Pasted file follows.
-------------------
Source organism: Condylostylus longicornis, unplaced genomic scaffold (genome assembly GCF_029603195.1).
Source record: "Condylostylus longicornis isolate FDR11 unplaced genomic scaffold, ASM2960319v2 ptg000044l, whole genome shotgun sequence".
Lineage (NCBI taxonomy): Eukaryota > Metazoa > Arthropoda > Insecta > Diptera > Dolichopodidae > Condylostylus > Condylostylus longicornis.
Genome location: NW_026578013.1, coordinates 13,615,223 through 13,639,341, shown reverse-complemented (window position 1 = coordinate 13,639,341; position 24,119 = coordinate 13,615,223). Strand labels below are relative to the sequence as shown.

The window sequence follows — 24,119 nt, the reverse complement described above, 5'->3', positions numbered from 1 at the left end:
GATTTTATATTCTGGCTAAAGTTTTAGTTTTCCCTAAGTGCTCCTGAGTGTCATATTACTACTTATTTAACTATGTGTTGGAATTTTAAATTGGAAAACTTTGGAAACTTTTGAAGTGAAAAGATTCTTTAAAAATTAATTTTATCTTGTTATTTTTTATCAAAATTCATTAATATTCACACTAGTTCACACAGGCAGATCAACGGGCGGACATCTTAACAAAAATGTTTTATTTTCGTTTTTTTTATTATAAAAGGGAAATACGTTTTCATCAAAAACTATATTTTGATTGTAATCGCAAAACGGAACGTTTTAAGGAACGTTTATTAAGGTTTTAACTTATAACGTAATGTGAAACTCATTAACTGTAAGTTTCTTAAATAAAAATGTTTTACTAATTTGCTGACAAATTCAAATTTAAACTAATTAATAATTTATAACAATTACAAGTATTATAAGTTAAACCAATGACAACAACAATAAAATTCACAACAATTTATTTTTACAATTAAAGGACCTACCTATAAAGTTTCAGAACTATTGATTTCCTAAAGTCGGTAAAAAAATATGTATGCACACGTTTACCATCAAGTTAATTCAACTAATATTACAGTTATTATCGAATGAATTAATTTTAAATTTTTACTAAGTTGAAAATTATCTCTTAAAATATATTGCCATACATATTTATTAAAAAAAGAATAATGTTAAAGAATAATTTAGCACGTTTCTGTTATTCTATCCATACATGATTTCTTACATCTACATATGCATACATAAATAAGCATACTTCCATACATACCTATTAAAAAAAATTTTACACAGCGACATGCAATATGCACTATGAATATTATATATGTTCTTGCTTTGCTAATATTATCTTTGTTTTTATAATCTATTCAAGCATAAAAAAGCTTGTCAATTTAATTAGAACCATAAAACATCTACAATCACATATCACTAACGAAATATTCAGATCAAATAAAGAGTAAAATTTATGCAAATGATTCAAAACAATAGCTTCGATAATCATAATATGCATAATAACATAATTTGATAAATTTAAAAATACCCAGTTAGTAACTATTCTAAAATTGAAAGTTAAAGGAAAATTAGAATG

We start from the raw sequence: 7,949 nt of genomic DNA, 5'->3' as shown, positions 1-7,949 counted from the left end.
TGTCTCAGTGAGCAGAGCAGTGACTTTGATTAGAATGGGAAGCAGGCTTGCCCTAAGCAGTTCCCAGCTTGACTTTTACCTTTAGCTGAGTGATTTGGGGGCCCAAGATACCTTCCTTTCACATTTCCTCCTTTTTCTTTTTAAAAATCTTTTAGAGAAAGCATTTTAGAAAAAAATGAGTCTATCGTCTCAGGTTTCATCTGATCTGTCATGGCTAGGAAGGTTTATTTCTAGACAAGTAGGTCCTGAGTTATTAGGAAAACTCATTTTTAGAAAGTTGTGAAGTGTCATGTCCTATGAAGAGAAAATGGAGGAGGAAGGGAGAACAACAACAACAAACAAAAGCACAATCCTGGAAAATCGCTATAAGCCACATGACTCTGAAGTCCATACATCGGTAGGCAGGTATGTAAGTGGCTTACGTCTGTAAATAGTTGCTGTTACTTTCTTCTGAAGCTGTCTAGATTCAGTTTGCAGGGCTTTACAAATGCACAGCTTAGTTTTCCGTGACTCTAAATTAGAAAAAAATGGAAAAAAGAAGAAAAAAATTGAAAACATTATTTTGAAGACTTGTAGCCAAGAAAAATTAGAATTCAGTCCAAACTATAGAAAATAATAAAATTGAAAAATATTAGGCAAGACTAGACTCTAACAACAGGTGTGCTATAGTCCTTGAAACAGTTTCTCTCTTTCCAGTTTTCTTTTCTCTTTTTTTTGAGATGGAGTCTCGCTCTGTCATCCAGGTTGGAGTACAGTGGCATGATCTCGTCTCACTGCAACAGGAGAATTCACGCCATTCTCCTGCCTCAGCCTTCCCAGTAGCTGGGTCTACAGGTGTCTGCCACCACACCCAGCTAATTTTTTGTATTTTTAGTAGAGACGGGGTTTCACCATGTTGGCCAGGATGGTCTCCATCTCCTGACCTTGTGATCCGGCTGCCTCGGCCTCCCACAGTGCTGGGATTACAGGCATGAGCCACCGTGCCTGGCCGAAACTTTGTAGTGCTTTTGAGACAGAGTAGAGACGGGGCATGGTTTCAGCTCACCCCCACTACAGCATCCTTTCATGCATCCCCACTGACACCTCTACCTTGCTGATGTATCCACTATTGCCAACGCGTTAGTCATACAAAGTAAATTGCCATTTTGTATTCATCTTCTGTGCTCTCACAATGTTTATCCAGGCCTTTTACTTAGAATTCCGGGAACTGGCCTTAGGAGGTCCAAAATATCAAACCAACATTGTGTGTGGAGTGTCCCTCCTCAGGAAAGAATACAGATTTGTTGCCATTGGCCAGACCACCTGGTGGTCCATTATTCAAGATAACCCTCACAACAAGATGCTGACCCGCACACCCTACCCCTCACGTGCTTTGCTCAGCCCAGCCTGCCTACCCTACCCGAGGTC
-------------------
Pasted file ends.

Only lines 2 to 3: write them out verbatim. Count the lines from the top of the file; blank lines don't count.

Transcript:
Source record: "Condylostylus longicornis isolate FDR11 unplaced genomic scaffold, ASM2960319v2 ptg000044l, whole genome shotgun sequence".
Lineage (NCBI taxonomy): Eukaryota > Metazoa > Arthropoda > Insecta > Diptera > Dolichopodidae > Condylostylus > Condylostylus longicornis.